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Business News/ Money / Personal Finance/  As FD rates continue to rise, should you withdraw a current one and start afresh?

As FD rates continue to rise, should you withdraw a current one and start afresh?

As interest rates rise, some investors explore the option of prematurely withdrawing their term deposits. Should they do it?  

SBI recently raised interest rates on its bulk depositsPremium
SBI recently raised interest rates on its bulk deposits

In just one month, Bajaj Finance raised its deposit rates for the second time by 10 basis points.

At the same time, it also reduced the minimum deposit size from Rs 25,000 to Rs 15,000 to attract more depositors. In April also, the lender had raised its deposit rates by as much as 60 basis points.

Bajaj Finance is not an aberration. HDFC Bank also raised its deposit rates for two consecutive months in a row, in January as well as in February.

Investment experts advise investors to spread out their deposits over the next few months to make the most of these rate hikes.

One would wonder if they can prematurely withdraw an existing FD to start a new FD in order to maximise the returns instead of getting tied up to an earlier lower rate.

Although, there does not seem anything nothing wrong in redeeming one FD for starting another, but it is not as straight forward as it seems.

You will lose out on interest for withdrawing it prematurely. To make it worse, the bank would levy some penalty charges. So, overall, your extra income may fall short of the cost you incur in premature withdrawal. This is why, this is not a highly recommended strategy.

“Instead of redeeming one FD for another, it is better to start a fresh term deposit that offers a higher rate of interest. In order to earn 5 or 10 basis points more, you shouldn’t lose pay penalty charges," says Deepak Aggarwal, chartered accountant and financial advisor.

So, what is the way out?

Bank FD laddering

There is a tried and tested technique of fixed deposit laddering. Under this process, an investor is supposed to start a number of FDs maturing at different intervals. For instance, one FD matures in six months or one year, another in two years, the third one in three years, so on and so forth.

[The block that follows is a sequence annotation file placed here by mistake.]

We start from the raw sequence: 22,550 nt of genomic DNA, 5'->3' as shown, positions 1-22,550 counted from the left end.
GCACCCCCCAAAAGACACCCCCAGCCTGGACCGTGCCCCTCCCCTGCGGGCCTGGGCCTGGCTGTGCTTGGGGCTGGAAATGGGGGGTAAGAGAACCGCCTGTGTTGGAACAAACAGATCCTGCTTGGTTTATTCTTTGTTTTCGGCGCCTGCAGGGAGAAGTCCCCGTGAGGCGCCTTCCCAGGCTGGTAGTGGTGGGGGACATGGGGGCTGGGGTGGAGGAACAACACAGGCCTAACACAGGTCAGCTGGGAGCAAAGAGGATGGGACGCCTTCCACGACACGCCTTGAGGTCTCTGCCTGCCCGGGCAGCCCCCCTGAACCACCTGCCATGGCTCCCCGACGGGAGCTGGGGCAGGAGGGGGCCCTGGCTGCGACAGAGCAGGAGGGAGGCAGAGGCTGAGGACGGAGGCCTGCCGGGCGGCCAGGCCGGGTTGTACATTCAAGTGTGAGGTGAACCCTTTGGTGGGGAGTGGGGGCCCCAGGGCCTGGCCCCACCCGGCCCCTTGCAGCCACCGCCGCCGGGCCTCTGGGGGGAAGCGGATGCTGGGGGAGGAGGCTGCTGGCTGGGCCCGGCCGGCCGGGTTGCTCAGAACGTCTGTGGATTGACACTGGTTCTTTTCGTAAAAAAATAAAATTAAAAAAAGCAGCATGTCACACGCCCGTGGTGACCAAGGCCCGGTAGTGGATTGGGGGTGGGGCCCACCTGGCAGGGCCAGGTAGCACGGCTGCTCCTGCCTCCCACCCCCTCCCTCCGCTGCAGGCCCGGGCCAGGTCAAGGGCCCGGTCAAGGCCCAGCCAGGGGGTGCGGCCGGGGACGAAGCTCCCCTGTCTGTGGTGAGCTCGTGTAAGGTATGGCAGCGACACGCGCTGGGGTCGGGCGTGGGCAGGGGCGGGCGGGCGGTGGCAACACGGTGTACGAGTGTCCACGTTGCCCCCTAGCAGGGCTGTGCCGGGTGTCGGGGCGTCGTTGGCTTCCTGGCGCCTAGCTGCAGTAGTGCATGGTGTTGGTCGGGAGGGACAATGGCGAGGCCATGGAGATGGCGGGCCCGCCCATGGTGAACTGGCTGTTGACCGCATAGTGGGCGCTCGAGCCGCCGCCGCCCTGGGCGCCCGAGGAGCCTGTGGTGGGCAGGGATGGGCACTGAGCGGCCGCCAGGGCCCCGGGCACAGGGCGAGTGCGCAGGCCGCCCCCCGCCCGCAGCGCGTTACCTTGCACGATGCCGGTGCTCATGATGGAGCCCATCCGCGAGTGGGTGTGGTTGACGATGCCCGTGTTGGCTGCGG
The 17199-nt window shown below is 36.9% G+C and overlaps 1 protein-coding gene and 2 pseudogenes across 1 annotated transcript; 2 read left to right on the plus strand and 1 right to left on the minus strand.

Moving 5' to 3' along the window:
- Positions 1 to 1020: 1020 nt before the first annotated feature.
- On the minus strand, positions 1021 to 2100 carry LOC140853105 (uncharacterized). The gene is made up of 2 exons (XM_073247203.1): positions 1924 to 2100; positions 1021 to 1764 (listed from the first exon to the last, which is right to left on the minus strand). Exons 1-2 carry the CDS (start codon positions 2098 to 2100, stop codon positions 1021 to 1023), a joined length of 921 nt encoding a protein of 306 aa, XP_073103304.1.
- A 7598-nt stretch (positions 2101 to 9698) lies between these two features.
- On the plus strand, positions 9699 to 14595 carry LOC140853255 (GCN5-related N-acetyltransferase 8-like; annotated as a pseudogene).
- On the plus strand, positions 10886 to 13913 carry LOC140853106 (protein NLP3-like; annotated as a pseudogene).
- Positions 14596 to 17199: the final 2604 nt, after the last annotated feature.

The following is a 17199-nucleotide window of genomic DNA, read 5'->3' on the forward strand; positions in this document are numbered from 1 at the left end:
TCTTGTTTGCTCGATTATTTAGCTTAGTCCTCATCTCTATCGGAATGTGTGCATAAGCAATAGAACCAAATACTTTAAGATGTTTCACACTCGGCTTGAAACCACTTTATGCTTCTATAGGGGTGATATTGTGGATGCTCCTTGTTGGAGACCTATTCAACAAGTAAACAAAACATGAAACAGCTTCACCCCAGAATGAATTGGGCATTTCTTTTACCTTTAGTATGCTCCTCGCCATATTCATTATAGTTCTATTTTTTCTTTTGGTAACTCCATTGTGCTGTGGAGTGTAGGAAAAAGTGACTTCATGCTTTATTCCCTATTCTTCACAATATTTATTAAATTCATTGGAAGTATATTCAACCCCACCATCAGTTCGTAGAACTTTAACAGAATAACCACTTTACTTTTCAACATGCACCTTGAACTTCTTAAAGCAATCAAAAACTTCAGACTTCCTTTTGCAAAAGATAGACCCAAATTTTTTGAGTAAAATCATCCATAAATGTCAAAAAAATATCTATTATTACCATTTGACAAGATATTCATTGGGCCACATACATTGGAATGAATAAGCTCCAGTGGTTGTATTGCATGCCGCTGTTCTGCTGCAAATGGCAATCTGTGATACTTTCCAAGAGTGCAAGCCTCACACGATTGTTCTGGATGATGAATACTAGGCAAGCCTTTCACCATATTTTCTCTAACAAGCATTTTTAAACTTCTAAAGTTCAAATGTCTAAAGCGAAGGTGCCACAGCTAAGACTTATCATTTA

This way, you don’t need to bother much about the short-term FDs, which will get renewed and can be locked in for subsequent tenor, perhaps at a higher rate. And as far as long-term FDs are concerned, investors are currently being urged to wait for some more time until the rates rise further.

Renu Maheshwari, investment advisor, cofounder, Finscholarz Wealth Managers, says locking FD for a long duration is not a good idea.

“Interest rate cycle is on upward trajectory for now. How high will the rates go, shall depend on the inflation rate. Locking in for a longer term right now is not a good idea," says Maheshwari.

However, investors must be aware of the fact that if the interest earned on a bank deposit surpasses Rs 10,000 in a financial year, banks are meant to deduct tax at source (TDS) at the rate of 10 per cent on the entire interest income.

The TDS will be reflected in Form 26AS, which can be downloaded or one can get from the bank.


NBFCs pay a higher rate of interest on fixed deposits as compared to regular banks. 
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NBFCs pay a higher rate of interest on fixed deposits as compared to regular banks. 

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Published: 16 May 2022, 02:20 PM IST
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